Monday
Apr142008

US vs Europe EPS Growth Estimates

Below we highlight the bottoms up estimated 2008 earnings growth estimates for the S&P 500 and Europe's Stoxx 600.  As shown, estimates for growth in S&P 500 earnings are expected to be 10.8% in 2008, while estimates for Europe are at -0.1%.  There are some big discrepancies between sectors as well.  Telecom is expected to see the biggest growth in Europe and the smallest growth in the US.  Technology is expected to be the best sector in the US, but estimates for growth are twice as high for Tech in Europe.  Energy stocks rank 2nd for growth in the US at 14%, but earnings are expected to decline 9% in the Oil & Gas sector in Europe.  Finally, while earnings in the US Financial sector are expected to grow by 10.7% in 2008 (a number that many think is unlikely especially given today's news from Wachovia), analysts in Europe are expecting a decline of 8.8%.

Sp500414

Stoxx60041408

 

Monday
Apr142008

Remember Ambac?

While it may seem like years ago, it was only two months ago that the direction of the market seemed to hinge on the daily fluctuations of Ambac (ABK).  Remember that Friday in February when the Dow rallied over 200 points off the low on rumors of a bailout for the company?  Luckily for the market, investors have moved on from watching ABK.  Since the early March capital injection into the company, ABK shares are down 44%.

Abk_change_in_prices_2

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Monday
Apr142008

Global Stock Market Performance

Below we highlight the distance below the 52-week highs of 22 major equity market indices.  As shown, China is trading the furthest below its 52-week high at -46.2%.  China is followed by Japan (-29.4%), Sweden (-28.4%), Hong Kong, India and Switzerland.  The US actually ranks in the better half of the group at 15.4% below its 52-week high.  Canada, Brazil, Mexico and Canada are trading the closest to their 52-week highs.  (We also provide a table of the indices we used for the countries, along with their year to date changes and trailing 12-month P/E ratios.)

52wkhigh

Ytdequity1_2

   

Monday
Apr142008

Last Week's Winners and Losers

The market sold off last week after seeing gains since the March 10th bottom.  We broke the Russell 1,000 into deciles (10 deciles of 100 stocks) based on stock performance from 3/10 to Friday, April 4th and calculated the average stock performance of each decile during last week's selloff (4/4 close to 4/11 close).  As shown below, the stocks that were up the most during the rally were down the most last week, indicating that investors were taking recent gains off the table.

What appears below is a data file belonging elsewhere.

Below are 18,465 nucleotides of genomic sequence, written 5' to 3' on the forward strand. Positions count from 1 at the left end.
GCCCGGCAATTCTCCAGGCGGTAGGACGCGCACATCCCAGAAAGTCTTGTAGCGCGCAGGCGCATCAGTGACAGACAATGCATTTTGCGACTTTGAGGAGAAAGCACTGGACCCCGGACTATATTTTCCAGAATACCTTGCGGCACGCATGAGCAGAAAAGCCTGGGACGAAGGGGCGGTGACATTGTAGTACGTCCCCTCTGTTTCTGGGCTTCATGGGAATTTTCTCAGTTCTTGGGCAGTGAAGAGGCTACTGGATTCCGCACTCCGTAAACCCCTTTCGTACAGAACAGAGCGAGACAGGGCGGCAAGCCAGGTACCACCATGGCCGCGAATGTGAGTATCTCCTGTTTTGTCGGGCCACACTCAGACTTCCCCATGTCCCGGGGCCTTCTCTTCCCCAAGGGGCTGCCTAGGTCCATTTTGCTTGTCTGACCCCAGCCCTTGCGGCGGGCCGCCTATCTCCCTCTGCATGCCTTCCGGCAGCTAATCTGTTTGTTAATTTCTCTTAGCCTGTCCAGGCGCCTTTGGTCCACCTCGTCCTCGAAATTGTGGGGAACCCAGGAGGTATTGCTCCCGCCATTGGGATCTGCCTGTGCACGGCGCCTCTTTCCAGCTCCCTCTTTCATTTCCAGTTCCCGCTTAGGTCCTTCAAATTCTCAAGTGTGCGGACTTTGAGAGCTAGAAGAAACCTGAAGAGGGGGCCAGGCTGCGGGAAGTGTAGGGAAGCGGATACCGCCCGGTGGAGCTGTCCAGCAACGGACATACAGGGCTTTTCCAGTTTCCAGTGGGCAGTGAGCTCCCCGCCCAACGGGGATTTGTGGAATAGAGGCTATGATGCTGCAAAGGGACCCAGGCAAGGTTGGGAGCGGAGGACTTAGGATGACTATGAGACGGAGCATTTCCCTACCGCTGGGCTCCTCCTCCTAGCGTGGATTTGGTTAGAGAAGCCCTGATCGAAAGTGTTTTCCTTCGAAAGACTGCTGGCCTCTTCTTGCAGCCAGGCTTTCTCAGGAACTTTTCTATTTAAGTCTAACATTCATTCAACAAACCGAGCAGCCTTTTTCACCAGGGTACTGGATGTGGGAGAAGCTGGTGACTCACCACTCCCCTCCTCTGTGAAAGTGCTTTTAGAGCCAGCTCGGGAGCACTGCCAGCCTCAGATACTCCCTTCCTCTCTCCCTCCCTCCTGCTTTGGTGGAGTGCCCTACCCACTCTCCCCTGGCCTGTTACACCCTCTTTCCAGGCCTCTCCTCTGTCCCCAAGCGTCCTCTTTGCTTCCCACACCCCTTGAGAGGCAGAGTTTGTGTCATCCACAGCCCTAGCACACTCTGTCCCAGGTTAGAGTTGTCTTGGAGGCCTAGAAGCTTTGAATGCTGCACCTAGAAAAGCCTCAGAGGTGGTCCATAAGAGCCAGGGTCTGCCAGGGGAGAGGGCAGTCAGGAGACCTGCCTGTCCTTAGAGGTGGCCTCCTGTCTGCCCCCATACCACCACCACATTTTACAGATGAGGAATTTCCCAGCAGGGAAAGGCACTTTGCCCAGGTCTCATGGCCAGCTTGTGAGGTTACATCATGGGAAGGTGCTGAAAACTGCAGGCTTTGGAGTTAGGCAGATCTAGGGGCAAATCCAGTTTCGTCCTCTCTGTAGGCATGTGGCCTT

Decile411

Below we highlight the best and worst performing Russell 1,000 stocks last week.  As shown, FMD was down the most at -47.37%, followed by LNG, CIT, CC, GRMN and IMB.  After its negative earnings report on Friday, GE made the losers list by declining 14.67% on the week.

MLNM topped the winners list after rising 50% last week.  Other notables on the list of best performers include DAL, UAUA, WM and HAL.

Worst411

Best411

   

Friday
Apr112008

GE's Earnings Miss -- At Least It Wasn't IBM

While the Dow is trading down nearly 1.5% due to GE's earnings miss, GE itself is having a relatively minor impact on the total decline in the Dow even though it is down 12%.  The reason for this lies in the way the Dow is calculated.  Unlike every other major index, stocks in the Dow are weighted according to their price instead of their market cap.  Therefore, the lower the stock's price, the smaller its weight in the index.  Additionally, when a stock in the index splits, its weighting is automatically cut in half even though nothing has really changed about the company. 

As of last night, GE closed at $36.75, giving it a weight in the index of only 2.4%.  This contrasts to IBM which is the highest priced stock in the Dow with a weight of 7.7%.  Below, we highlight the impact in Dow points of a 12% decline in each of the Dow components.  As shown, GE is only having a direct impact of 36 points.  If IBM traded down 12%, its impact on the index would have been a decline of 117 points!

Dow_impact_in_points_4   

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Friday
Apr112008

S&P 500 Testing 50-Day Moving Average

With today's market declines, the S&P 500 is in danger of breaking its short-term uptrend line as well as its 50-day moving average.  The index is currently trading just a half of a point below its 50-day moving average and will need to close above that level for the uptrend to hold.

Spx50day

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Friday
Apr112008

Bespoke on Bloomberg TV

Bespoke's Justin Walters will appear on Bloomberg TV around 1:30 PM ET and 4:30 PM ET to discuss earnings season and the outlook for stocks.

Friday
Apr112008

Bespoke's Commodity Snapshot

Below we highlight our trading range charts of ten major commodities.  The green shading represents two standard deviations above and below the commodity's 50-day moving average.  Moves above the green shading represent overbought levels and moves below represent oversold levels.  As shown, most commodities found a bottom in recent weeks after sharp declines late in the first quarter.  Oil found support at the $100 level and is looking to break through $110 resistance.  Metals have also staged rallies in recent weeks as the dollar has struggled, but they haven't moved back into overbought territory yet.  Corn is in overbought territory, while wheat, orange juice and coffee are closer to the bottom of their trading ranges than the top.

Oilnatgas

Goldsilver

Platcopp

Cornwheat

Ojcof

    

Friday
Apr112008

General Electric (GE) Q1 Estimates Widely Off The Mark

General Electric (GE) reported earnings of $0.44 per share this morning, 7 cents worse than expected.  The actual number came in 6 cents worse than the low analyst estimate of $0.50 per share.  GE is known for reporting inline with estimates, so it's no surprise that the stock is down more than 10% in the pre-market on this news.